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Prime Minister Solomon Bandaranaike Assassination Revisited after 50 Years

Part 2: Forensics

by Sachi Sri Kantha, October 3, 2009

On the issue of having a proper postmortem done to prominent victims of assassinations, one may wonder why Sri Lankans are so allergic. Precedence may have been set with primeminister Solomon Bandaranaike’s murder. It was revealed that in last May, no postmortem was done on the LTTE leader Prabhakaran’s body. Even no postmortem findings were released either after JVP leader Rohana Wijeweera’s death in 1989 or on President Ranasinghe Premadasa’s death in 1993.

Part 1


Consider the following comparable statistic. Between 1964 and 2008, over 30 technical papers have been published on the forensics of President John F. Kennedy's assassination (on Nov. 22, 1963) that occurred four years after the assassination of Prime Minister Solomon Bandaranaike. Not even one technical paper has been published on the forensics of the Bandaranaike assassination.

The only available source of information that can be openly accessed is the book by Lucian G. Weeramantry entitled Assassination of a Prime Minister: The Bandaranaike Murder Case (1969, 312 pp). A few demerits have to be noted on this source. First, Weeramantry was the counsel who defended the fourth accused and assassin Talduwe Somarama Thero. Thus, a bias may be apparent. Secondly, this book was self-published in Geneva, after a lapse of 10 years following the assassination. Why a mainstream publisher in any country (including Ceylon) failed to evince interest (for whatever reason) in this theme has not been stated by the author. In his preface to the book, he recorded only this much: “The story of the conspiracy and the assassination is one so eLucian Weeramantry Assassination of a President book coverxtraordinary, so gripping and so fantastic, that I felt it should be told to the world in an easy, abbreviated form, which yet preserves its most interesting features. Hence this book.”

Forensic Details presented by Weeramantry

I provide below the details presented by Weeramantry in Chapter 15 of his book, entitled ‘A Foolish Man in Robes’ (pp. 93-100). For illustrative purposes, I also have scanned a sketch of the Bandaranaike residence (65, Rosmead Place, Colombo 7) where the shooting took place, presented in the book between pages 40 and 41.

(1) Gun shot wounds in Bandaranaike’s body

According to Weeramantry, Dr. W.D.L. Fernando, the judicial medical officer who had obtained a MRCP in forensic medicine in 1953 and had worked with British professors Sydney Smith, Glaister and Keith Simpson examined Prime Minister Bandaranaike’s injuries. To quote verbatim,

“1. A punctured lacerated wound on the back of the left wrist – an entrance wound.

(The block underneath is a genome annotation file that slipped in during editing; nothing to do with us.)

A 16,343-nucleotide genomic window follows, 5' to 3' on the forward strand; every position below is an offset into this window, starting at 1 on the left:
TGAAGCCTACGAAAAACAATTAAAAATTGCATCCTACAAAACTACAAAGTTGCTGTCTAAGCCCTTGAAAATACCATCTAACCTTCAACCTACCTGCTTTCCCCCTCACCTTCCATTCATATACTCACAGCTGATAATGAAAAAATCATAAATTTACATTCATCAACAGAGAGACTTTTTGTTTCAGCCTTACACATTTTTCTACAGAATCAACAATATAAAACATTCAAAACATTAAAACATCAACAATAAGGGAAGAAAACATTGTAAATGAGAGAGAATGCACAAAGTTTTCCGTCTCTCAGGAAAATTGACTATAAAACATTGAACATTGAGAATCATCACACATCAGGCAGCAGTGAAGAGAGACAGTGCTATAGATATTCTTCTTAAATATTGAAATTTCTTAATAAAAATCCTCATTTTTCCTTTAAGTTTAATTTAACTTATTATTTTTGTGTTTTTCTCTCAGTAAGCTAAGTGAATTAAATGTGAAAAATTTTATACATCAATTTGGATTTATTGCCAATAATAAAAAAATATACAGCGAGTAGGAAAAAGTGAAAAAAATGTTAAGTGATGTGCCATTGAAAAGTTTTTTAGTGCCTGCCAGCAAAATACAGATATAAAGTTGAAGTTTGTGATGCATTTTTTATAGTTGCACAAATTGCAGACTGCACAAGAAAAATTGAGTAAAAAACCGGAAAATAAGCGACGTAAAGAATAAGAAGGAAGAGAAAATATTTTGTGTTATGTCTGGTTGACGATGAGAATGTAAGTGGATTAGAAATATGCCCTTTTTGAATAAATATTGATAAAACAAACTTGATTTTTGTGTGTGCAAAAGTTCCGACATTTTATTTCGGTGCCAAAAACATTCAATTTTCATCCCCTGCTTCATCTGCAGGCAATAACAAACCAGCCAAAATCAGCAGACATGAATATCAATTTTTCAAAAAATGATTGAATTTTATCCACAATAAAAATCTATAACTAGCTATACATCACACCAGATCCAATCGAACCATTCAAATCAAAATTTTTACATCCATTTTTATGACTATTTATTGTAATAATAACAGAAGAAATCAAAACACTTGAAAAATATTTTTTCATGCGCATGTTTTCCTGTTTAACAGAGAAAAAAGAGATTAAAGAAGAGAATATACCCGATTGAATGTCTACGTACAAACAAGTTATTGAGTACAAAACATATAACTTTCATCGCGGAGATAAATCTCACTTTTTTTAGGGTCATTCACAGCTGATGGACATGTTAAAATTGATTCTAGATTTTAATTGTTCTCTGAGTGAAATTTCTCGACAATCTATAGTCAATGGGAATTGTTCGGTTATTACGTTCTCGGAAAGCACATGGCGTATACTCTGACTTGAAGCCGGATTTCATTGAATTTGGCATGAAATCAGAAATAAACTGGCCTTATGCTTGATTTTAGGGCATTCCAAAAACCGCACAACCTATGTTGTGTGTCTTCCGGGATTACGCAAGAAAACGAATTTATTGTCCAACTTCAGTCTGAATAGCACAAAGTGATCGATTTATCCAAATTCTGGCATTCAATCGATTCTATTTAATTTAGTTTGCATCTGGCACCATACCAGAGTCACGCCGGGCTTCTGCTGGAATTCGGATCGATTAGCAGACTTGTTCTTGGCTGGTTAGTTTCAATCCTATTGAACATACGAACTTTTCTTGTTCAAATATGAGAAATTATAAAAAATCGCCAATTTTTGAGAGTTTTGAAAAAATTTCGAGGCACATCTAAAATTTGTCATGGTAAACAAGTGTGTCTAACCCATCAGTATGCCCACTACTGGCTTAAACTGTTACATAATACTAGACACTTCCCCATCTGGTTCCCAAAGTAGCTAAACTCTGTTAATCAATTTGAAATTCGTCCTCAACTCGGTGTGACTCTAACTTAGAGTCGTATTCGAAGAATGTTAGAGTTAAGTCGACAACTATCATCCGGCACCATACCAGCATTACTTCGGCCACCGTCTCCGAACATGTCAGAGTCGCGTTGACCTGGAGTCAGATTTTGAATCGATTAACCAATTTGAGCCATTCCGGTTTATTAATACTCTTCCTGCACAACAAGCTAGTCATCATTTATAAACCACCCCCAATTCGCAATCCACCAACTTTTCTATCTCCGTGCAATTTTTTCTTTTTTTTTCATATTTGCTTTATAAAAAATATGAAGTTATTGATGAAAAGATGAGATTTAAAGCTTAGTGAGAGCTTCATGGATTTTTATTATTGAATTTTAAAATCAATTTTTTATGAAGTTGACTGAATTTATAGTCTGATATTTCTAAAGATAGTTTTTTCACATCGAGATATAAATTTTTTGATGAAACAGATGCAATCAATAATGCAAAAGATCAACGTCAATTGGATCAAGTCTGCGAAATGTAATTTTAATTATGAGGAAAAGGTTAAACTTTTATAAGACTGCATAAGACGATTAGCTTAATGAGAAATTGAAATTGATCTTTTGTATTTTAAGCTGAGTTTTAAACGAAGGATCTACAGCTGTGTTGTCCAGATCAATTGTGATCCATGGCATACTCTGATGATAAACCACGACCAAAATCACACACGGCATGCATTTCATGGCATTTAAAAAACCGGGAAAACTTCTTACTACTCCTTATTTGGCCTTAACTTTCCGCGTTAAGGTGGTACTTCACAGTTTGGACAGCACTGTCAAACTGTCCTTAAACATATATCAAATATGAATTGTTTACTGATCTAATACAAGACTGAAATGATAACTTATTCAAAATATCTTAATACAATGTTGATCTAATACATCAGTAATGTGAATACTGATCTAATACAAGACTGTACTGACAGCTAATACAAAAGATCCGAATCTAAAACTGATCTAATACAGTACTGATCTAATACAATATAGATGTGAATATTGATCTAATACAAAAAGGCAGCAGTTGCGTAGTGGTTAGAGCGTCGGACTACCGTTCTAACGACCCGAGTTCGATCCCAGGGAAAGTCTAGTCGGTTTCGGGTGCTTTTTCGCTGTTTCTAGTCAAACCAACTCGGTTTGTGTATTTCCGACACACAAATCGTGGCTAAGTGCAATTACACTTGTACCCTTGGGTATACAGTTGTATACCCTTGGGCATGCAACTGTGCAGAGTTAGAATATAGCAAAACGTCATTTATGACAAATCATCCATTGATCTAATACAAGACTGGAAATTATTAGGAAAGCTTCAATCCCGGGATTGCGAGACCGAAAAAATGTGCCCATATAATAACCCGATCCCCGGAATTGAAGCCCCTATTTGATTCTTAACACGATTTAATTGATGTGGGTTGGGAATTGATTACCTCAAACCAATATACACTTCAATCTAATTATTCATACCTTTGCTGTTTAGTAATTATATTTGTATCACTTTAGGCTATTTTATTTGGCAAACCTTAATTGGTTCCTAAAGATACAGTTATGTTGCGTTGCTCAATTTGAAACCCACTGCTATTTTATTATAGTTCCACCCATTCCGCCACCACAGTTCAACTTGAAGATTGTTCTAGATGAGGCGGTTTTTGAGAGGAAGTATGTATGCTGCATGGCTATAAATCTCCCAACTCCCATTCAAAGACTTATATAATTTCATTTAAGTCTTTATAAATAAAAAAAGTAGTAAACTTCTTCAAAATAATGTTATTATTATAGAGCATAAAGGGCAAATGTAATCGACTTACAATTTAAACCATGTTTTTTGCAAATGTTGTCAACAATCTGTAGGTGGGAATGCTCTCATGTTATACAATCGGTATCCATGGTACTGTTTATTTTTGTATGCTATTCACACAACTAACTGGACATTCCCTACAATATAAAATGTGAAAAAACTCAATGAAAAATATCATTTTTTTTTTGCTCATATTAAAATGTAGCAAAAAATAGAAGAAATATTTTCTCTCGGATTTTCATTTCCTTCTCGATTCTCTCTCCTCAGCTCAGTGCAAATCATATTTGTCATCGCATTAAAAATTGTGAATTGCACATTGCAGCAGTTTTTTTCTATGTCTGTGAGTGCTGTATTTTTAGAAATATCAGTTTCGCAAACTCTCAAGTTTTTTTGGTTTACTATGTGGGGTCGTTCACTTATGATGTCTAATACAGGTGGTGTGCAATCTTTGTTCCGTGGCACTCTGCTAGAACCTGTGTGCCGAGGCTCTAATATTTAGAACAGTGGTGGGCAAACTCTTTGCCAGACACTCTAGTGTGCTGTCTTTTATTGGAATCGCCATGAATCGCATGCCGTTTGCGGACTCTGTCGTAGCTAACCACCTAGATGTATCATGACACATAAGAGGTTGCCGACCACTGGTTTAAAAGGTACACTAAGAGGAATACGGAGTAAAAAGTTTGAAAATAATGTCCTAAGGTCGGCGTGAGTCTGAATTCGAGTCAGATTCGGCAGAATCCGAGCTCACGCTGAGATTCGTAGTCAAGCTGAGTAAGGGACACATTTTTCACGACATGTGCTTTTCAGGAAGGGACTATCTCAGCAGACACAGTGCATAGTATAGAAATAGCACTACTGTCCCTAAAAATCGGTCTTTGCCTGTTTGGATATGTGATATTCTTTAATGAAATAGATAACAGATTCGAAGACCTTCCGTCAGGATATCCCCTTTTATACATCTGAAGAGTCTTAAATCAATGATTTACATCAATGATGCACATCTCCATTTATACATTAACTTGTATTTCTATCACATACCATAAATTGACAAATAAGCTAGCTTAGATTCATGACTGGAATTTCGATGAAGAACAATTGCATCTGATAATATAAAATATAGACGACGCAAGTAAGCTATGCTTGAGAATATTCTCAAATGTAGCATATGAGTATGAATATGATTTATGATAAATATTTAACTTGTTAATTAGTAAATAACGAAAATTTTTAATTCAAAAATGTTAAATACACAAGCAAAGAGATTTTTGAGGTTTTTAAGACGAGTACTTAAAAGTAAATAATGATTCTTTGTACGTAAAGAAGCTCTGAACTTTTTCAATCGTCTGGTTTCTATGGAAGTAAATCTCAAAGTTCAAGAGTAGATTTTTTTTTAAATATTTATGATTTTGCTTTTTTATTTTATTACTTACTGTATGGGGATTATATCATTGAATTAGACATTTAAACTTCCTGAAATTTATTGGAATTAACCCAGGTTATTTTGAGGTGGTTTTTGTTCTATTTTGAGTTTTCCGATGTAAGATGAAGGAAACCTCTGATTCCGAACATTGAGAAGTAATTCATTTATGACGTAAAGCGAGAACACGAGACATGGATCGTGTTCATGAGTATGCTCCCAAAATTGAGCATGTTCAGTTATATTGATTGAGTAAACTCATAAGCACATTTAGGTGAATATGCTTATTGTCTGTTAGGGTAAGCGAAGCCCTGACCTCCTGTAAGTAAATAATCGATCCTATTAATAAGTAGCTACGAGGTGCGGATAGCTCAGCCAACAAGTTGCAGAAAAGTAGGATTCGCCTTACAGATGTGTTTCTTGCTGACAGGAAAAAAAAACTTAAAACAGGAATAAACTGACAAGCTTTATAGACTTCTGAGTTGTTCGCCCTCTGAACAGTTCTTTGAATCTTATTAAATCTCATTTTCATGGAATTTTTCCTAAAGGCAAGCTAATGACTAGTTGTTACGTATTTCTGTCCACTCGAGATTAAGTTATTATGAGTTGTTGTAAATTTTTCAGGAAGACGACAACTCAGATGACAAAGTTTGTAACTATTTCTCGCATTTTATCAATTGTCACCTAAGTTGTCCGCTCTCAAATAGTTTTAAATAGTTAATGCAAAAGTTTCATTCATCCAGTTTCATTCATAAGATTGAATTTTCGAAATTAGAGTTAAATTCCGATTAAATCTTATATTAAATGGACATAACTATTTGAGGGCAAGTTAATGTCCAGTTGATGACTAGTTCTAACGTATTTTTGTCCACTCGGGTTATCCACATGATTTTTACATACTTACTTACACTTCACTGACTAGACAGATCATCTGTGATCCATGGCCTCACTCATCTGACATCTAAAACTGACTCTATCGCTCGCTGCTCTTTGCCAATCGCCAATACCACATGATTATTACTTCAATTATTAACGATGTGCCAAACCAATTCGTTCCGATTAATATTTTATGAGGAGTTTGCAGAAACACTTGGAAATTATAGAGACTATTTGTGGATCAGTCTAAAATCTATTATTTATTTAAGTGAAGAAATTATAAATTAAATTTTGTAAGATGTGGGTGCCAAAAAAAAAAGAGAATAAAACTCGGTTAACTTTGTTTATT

2. A punctured lacerated wound on the back of the left hand – an exit wound. Injuries 1 and 2 corresponded and were caused by the same bullet which passed only skin deep through the hand.

3. A punctured lacerated wound on the right side of the chest – an entrance wound.

4. A circular punctured wound also on the right side of the chest below injury No. 3 – an entrance wound.

5. A punctured lacerated wound on the left side of the chest below the arm pit – an exit wound.

6. A circular punctured lacerated wound on the right hip – an entrance wound.

7. A horizontal punctured lacerated wound on the left lower abdomen – the exit wound of No. 6.”

For illustrative purposes, I have used a human anatomy textbook illustration on dermatomes to indicate the four entrance wounds (1 to 4) in Bandaranaike’s body as noted by Weeramantry (items 1, 3, 4 and 6). Weeramantry continues further:

“Dr. Fernando said that the injuries indicated that three bullets had passed through the body and out of it, including the one that struck the left wrist. One bullet was found embedded near the region of the ninth rib and was removed. There were no marks of burning or singeing anywhere on the skin, which indicated that the muzzle of the weapon had been well over one foot away from the body.

Internally, he found injuries which corresponded to the external injuries described by him. They were mostly injuries to the liver, stomach, spleen, intestines and lungs. The injuries were necessarily fatal, and he was of opinion that there was nothing whatsoever that could have saved his life.

Cross-examined by counsel for Somarama [i.e., Weeramantry, the author of the book], Dr. Fernando said that a magistrate or an inquirer had the power to order a postmortem examination, but he did not receive any such order in respect of the death of the prime minister and so no postmortem was held.”

To recapitulate the details, the prime minister Bandaranaike was shot at 9:45 am on Sept. 25, 1959 (page 54). He then underwent a five hour operation at the Colombo General Hospital, from 11:15am to 4:15 pm (page 94). The following day, on September 26, 1959, Solomon Bandaranaike died at 7:45 am (page 94). And, no postmortem was held!

The chief surgeon who operated on PM Bandaranaike was Dr. P.R. Anthonis. Other doctors who assisted Dr. Anthonis were, “Dr. Umagiliya, the anesthetist; Dr. Henry Perera, chest surgeon; Dr. Ponnambalam, another chest surgeon and Drs. Mendis and Yogeswaram, house surgeons.” Unfortunately, excluding Dr. Henry Perera, Weeramantry does not identify other doctors with their first names or initials. Another demerit of Weeramantry book is that a proper index was missing.